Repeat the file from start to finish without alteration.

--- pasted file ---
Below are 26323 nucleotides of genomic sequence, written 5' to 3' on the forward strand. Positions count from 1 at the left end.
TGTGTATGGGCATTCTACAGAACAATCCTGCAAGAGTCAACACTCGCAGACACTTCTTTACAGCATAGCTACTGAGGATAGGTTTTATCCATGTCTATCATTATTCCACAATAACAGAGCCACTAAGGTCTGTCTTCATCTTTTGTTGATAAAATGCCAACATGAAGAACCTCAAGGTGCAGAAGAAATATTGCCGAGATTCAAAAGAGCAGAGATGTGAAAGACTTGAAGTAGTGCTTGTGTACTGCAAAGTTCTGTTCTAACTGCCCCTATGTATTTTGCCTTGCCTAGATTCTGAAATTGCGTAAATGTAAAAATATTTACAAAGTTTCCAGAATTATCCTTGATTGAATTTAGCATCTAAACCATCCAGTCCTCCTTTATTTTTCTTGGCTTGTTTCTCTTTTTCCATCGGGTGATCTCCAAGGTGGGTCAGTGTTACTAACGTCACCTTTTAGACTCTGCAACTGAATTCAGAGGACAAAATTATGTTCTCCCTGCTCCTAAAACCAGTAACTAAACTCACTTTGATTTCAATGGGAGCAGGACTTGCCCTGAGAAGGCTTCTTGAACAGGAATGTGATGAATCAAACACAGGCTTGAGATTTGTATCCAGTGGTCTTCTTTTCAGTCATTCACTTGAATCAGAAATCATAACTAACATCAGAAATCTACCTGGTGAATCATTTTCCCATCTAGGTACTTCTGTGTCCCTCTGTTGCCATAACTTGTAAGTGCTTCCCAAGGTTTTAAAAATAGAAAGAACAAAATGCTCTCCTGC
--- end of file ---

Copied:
Below are 26323 nucleotides of genomic sequence, written 5' to 3' on the forward strand. Positions count from 1 at the left end.
TGTGTATGGGCATTCTACAGAACAATCCTGCAAGAGTCAACACTCGCAGACACTTCTTTACAGCATAGCTACTGAGGATAGGTTTTATCCATGTCTATCATTATTCCACAATAACAGAGCCACTAAGGTCTGTCTTCATCTTTTGTTGATAAAATGCCAACATGAAGAACCTCAAGGTGCAGAAGAAATATTGCCGAGATTCAAAAGAGCAGAGATGTGAAAGACTTGAAGTAGTGCTTGTGTACTGCAAAGTTCTGTTCTAACTGCCCCTATGTATTTTGCCTTGCCTAGATTCTGAAATTGCGTAAATGTAAAAATATTTACAAAGTTTCCAGAATTATCCTTGATTGAATTTAGCATCTAAACCATCCAGTCCTCCTTTATTTTTCTTGGCTTGTTTCTCTTTTTCCATCGGGTGATCTCCAAGGTGGGTCAGTGTTACTAACGTCACCTTTTAGACTCTGCAACTGAATTCAGAGGACAAAATTATGTTCTCCCTGCTCCTAAAACCAGTAACTAAACTCACTTTGATTTCAATGGGAGCAGGACTTGCCCTGAGAAGGCTTCTTGAACAGGAATGTGATGAATCAAACACAGGCTTGAGATTTGTATCCAGTGGTCTTCTTTTCAGTCATTCACTTGAATCAGAAATCATAACTAACATCAGAAATCTACCTGGTGAATCATTTTCCCATCTAGGTACTTCTGTGTCCCTCTGTTGCCATAACTTGTAAGTGCTTCCCAAGGTTTTAAAAATAGAAAGAACAAAATGCTCTCCTGC